Behind the Scenes of Central Lofts: Designing Multi-family Housing with CLT

As the cross-laminated timber (CLT) panel installation on Central Lofts nears completion, our team recently reflected on the process of designing this mixed-use building. Central Lofts is the first building designed by Jones Architecture that utilizes CLT as its primary material, and among the first CLT projects to be reviewed for a permit by the City of Portland. Below, we share insights and observations from behind the scenes.


Identifying cross-laminated timber as the primary structural system was an initial key decision made early in the design process. Cross-laminated timber, or CLT, is composed of prefabricated timber panels that are compressed and glued together in perpendicular layers. Due to its prefabricated nature, CLT has the ability to greatly accelerate the construction timeline. Central Lofts is located at the center of a vibrant commercial hub in Portland’s St. Johns neighborhood and the shorter construction schedule enabled by CLT minimizes the impact of construction on the surrounding community. The prefabrication process allows R&H Construction to complete the CLT installation of this four-story building within a compact five week period.

In addition to the schedule benefits, the aesthetics of CLT make it a good fit for Central Lofts. The ability of CLT to remain exposed as a finish material was appealing. Studies have shown that interiors that incorporate natural elements such as wood can improve the mental health and well-being of building residents. The exposed CLT ceiling and the visibility of the wood panels throughout the building also tie the building to its northwest heritage. Timber is a building material with roots in the region: it has historically been grown and manufactured in the Pacific Northwest. As CLT gains popularity, there is opportunity for this historic regional industry to evolve.

Early Design Phases

 The decision to use CLT informed and inspired the overall design of the building, starting in the early design phases. We identified building systems and materials that could be quickly installed in order to support the accelerated CLT timeline. For example, we chose not to use a concrete shear or lateral system because this would have slowed the project timeline. Instead, we used exterior wood-framed shear walls which could be constructed quickly. Cembrit, European siding panels, and a curtainwall glazing system, were also specified for their ease and efficiency in installation.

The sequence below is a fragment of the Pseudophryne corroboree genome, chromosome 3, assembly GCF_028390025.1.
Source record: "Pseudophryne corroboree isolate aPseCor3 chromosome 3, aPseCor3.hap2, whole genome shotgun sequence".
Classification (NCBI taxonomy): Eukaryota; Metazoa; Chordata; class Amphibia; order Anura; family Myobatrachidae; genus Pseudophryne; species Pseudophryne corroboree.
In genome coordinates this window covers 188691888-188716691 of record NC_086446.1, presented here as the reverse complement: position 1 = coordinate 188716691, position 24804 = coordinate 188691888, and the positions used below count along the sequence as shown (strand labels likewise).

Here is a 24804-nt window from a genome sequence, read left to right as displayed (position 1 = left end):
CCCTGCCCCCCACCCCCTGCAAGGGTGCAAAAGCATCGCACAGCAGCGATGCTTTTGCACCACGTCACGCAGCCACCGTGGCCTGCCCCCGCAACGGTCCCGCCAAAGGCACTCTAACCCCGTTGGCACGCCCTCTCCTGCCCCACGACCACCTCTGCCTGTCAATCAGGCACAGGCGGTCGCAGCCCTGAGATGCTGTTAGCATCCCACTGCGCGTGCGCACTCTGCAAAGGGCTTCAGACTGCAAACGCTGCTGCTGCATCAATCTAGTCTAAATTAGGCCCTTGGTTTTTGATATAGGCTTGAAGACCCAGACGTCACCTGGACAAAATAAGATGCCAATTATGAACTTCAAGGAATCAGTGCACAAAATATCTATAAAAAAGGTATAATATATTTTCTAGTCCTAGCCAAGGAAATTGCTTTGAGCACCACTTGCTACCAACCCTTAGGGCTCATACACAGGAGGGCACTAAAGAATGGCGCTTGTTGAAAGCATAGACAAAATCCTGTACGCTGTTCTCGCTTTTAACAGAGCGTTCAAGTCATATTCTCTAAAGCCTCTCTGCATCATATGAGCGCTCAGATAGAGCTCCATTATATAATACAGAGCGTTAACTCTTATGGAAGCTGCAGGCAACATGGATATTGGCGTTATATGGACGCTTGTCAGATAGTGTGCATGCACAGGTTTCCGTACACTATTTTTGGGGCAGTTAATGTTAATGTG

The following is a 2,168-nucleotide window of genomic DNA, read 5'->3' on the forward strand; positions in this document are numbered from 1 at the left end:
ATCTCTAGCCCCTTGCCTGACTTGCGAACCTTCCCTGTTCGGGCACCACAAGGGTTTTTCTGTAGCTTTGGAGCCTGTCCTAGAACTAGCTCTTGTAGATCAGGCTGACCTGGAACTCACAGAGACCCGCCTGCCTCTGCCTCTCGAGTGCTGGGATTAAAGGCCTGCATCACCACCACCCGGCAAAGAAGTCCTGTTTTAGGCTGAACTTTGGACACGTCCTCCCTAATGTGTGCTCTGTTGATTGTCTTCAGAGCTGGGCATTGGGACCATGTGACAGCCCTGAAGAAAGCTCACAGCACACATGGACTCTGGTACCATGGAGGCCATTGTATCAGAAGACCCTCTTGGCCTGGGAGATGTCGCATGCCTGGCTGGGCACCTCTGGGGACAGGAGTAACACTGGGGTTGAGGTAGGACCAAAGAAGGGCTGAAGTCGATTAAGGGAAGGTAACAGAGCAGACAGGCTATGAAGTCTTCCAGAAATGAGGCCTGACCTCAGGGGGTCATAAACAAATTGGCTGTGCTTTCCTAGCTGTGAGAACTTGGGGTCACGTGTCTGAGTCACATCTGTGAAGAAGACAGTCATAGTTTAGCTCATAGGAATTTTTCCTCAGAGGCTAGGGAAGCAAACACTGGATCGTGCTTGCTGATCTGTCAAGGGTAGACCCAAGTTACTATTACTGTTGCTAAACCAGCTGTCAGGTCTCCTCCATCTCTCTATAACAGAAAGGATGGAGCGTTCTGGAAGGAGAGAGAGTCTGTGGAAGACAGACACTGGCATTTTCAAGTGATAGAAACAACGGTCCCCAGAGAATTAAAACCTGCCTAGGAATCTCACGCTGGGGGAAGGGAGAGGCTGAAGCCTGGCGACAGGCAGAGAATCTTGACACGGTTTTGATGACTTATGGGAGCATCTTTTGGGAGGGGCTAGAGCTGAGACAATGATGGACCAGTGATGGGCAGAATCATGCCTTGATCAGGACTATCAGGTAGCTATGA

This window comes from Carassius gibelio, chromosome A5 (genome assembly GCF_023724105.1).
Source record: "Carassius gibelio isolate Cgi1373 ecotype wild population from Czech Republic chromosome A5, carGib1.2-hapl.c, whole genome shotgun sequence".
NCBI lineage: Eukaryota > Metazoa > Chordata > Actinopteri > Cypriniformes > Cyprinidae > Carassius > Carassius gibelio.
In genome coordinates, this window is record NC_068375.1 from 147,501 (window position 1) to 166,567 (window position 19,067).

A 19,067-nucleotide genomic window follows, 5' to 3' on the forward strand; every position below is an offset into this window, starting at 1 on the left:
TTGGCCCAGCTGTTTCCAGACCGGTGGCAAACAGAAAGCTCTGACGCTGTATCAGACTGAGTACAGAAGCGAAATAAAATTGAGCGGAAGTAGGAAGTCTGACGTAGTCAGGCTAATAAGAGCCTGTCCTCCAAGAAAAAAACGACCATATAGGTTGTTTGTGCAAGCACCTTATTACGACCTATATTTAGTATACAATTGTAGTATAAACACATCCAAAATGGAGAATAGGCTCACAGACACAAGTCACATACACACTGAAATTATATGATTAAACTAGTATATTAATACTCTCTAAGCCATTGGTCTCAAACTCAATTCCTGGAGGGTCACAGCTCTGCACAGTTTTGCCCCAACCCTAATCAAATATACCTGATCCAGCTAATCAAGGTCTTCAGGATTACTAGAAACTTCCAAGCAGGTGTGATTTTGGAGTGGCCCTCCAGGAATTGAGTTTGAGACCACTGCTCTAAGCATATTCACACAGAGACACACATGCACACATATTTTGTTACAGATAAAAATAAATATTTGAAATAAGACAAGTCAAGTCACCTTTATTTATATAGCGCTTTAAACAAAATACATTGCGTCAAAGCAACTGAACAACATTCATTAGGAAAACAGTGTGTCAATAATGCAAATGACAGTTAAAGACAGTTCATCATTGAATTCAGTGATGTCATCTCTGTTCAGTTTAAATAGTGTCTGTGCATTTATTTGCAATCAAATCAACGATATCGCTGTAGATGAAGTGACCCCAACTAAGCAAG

The width of the units is a direct result of optimizing the CLT panel size. This influenced the façade design and the proportions of the glazed and solid areas of the façade. The mechanical system for the building was selected with the façade in mind. We used mini-split instead of PTHP units in order to keep the perimeter of the building free of visual interruption and mechanical penetrations.

Early detail development –curtainwall attachments and floor to ceiling assemblies, for example– were key to ensure that the project met all current building code and acoustical performance requirements. A number of standard details, and the supporting testing data, were not applicable to this emerging construction type. This offered an opportunity to work with experts in the field, such as WoodWorks, to develop innovative, and newly code-compliant, details.

Construction Document Phase

The Construction Document phase involved close coordination between the MEP and structural engineers and our architectural team. This is important on all projects, but critical on projects that feature exposed CLT. Because the ceilings are exposed, the placement of every duct and pipe needed to be carefully considered.

The compact footprint of the building and the desire to keep the ground story commercial space free of bearing walls led to a very tight structural design. Consideration had to be made for how each CLT panel was spanning and how it could be supported. Each panel is unique structurally. One of the prominent features of the building, the projecting oriel windows, were surprisingly complex from a structural perspective because CLT inherently spans in one direction.